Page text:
Exhibit celebrates Aroostook communities coming together after COVID-19
PRESQUE ISLE, Maine — Though the COVID-19 pandemic continues to affect Aroostook County, one group of artists is looking forward to brighter days ahead.
Winners and runners-up of the #MaineReunited contest showcased themes of community perseverance during a special exhibit held Saturday at the University of Maine at Presque Isle. The contest, hosted by the online-based business Lights Out Art Consulting, featured work by adult and youth artists. Aroostook is the second county in Maine that Lights Out has chosen for the contest after Oxford County.
After receiving 73 submissions, a panel of nine judges, most of whom are from Aroostook, selected winners for the adult and youth categories. Those winners are Tammy Dube of New Sweden for her painting “Picking Fiddleheads,” and 11-year-old Maya Lispcombe of Houlton for her self-portrait collage “Envisioning Better.”
Lispcombe’s collage features a depiction of herself wearing a blue facemask. Behind her are various words and phrases taken from magazine pages that reflect people’s experiences during the pandemic, such as “Support,” “Comfort,” “Change,” “Strength” and “Home.”
“I wanted to do a portrait but in the background put in things that made everyone motivated [during the pandemic],” Lispcombe said.
For Dube’s family, exploring the outdoors together became one way they got through the pandemic together. “Picking Fiddleheads” shows her husband Bruce and children Morgan, 19, and Noah, 14, filling their bags with fiddleheads along the banks of the Aroostook River in Caribou.
Dube, a longtime photographer and painter, based the painting on four photographs she took that day on the river. She sees the image of an old tree branch bending above the river as symbolic of the changes coming with spring and the near end of the pandemic.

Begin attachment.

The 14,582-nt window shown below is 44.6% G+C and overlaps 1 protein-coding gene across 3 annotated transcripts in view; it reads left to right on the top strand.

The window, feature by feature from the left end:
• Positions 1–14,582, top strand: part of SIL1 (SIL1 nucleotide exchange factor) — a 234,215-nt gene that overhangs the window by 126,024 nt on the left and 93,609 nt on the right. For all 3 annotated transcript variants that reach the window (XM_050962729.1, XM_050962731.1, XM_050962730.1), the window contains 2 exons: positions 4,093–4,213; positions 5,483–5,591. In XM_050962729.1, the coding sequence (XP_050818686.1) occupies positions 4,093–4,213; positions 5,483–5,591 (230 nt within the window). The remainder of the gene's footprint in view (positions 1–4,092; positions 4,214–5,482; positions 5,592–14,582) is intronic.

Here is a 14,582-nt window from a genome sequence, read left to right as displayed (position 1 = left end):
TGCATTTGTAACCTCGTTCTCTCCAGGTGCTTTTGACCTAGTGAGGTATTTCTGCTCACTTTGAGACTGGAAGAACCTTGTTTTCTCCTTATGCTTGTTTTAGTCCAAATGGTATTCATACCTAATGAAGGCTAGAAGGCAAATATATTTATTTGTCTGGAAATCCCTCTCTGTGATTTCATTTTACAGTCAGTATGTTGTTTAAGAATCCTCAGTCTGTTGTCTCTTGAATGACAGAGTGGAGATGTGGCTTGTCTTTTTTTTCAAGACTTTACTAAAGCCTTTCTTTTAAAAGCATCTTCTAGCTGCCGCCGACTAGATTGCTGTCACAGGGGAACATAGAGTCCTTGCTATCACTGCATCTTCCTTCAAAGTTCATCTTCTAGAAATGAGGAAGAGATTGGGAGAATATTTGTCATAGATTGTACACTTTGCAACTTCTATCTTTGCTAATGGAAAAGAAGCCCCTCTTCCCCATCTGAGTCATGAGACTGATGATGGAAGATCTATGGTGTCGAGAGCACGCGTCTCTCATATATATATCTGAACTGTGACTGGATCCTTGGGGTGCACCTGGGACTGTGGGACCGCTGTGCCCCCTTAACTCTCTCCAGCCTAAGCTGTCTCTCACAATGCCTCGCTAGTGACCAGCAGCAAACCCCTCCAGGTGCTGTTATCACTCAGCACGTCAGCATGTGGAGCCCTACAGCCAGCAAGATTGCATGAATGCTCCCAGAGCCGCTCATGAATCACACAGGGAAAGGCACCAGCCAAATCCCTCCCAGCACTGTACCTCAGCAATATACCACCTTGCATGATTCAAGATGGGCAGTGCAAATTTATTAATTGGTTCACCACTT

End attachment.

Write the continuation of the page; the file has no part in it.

“[The branch] is bruised and battered by the spring melt but soon it will grow and thrive, like people do,” Dube said.
Contest judge Shelby Pelletier, owner of The Common Gallery in Presque Isle, said that Lispcombe and Dube’s works evoke many emotional themes of the pandemic, including family, togetherness and reunions.
“I like the collage approach to Maya’s piece. It validates the difficulties that people have gone through,” Pelletier said. “And I like how Tammy’s fiddleheads symbolize the growth of community and looking forward to a new day.”
The #MaineReunited contest also garnered more than 2,300 votes on Facebook for the People’s Choice Award, which went to Houlton photographer Lawrence Walker Hardy II.
Hardy’s photograph, “Our Path,” follows footprints through a snow-covered field, with a dark winter sky looming above. Though Hardy originally snapped the photo in awe of the landscape, he now thinks the image relates to people’s hardships during COVID-19.
“The solo set of footprints shows how we’ve each taken our own path during the pandemic and felt alone sometimes,” Hardy said.
In addition to the three winners, Saturday’s exhibit featured numerous other submissions, including artwork from the runners-up in all three categories.
The People’s Choice runners-up were Stacey Walton of Presque Isle for her collage “Retail Therapy” and Cynthia Spellman of Houlton for her drawing, “Reunited,” portraying summer fireworks over the pedestrian bridge.
Runners-up in the adult category were Jayson Stickney of Westfield for his painting “When COVID is Over, Daddy” and Danielle Feinburg of Presque Isle for her drawing “Opening the Door.” Youth runners-up were Astraea Walton, 5, of Presque Isle for her drawing “Smiles are Contagious” and Gregory Ryan Mignacca, 15, of Caribou for his drawing titled “Community Standing Up.”
Lights Out Executive Director Daniel Sipe said that Aroostook’s response to #MaineReunited has been even more positive than expected. He and judges were pleased to see artists depict both the challenges of COVID and the renewed hope of life returning to normal.
“It shows that even though this period has been difficult for people, we can see the brightness of the future,” said Sipe, a native of Presque Isle.
That feeling of hope was one that Diana Higgins of Presque Isle could see in many of the art pieces, especially those from community youth. She was especially moved by Mignacca’s drawing, which includes this message: “When many people work together, our community becomes stronger.”
“When you listen to the news and then you read something like that, you can see that there’s still good in the world,” Higgins said.